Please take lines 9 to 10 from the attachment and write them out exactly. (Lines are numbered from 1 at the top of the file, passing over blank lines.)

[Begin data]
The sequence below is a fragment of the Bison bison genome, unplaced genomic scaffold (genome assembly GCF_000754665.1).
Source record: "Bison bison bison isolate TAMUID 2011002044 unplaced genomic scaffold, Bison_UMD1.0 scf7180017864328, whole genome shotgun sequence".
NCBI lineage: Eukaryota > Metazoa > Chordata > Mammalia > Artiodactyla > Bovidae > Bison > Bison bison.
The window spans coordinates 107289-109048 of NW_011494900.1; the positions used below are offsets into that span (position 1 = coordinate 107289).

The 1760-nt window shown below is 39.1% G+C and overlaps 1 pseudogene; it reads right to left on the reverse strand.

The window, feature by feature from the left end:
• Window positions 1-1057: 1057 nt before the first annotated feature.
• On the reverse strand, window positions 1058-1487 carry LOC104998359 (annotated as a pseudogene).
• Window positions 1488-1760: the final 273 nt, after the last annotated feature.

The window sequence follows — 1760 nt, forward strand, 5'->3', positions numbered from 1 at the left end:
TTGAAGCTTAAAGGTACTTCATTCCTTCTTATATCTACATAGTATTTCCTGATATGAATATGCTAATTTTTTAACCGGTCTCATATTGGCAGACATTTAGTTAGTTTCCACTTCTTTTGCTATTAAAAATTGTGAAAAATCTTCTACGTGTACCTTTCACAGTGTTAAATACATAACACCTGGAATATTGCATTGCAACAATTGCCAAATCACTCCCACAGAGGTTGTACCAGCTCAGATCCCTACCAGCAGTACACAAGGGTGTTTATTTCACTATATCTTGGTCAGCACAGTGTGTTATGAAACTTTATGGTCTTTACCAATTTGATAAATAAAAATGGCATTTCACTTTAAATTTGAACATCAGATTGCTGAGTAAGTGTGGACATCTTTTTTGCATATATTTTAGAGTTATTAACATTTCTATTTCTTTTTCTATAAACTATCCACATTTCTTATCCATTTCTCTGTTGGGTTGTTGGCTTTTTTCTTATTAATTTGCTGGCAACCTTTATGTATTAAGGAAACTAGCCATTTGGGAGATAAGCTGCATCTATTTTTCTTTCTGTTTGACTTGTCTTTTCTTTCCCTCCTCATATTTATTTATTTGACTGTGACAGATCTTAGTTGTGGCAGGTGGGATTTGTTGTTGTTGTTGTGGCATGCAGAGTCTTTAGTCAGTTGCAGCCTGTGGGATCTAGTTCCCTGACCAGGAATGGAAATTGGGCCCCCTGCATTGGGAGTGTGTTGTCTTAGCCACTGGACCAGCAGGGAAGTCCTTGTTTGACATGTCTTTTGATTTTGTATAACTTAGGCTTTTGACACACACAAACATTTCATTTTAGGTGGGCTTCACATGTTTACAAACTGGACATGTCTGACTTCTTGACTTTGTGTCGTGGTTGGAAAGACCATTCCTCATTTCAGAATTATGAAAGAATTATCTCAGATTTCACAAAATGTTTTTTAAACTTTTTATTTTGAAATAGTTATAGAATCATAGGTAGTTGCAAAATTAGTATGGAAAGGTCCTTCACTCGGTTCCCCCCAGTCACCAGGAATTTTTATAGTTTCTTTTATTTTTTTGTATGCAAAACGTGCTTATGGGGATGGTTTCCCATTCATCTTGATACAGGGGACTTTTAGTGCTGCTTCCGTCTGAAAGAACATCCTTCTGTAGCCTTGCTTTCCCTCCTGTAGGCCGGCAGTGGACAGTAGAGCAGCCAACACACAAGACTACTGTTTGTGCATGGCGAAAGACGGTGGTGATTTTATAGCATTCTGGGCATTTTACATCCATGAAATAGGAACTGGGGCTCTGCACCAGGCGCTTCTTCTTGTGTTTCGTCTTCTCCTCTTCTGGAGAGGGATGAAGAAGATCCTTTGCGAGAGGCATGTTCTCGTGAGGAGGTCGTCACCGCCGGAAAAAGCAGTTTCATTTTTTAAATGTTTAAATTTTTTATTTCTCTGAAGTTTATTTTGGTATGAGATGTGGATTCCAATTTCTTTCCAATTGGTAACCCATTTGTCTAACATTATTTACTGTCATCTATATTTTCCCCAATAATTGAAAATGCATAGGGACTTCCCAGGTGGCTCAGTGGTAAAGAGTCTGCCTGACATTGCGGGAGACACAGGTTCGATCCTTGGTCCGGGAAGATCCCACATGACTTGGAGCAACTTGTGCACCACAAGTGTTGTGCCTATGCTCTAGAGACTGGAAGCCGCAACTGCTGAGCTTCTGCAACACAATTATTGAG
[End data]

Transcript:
• Window positions 1488-1760: the final 273 nt, after the last annotated feature.

The window sequence follows — 1760 nt, forward strand, 5'->3', positions numbered from 1 at the left end: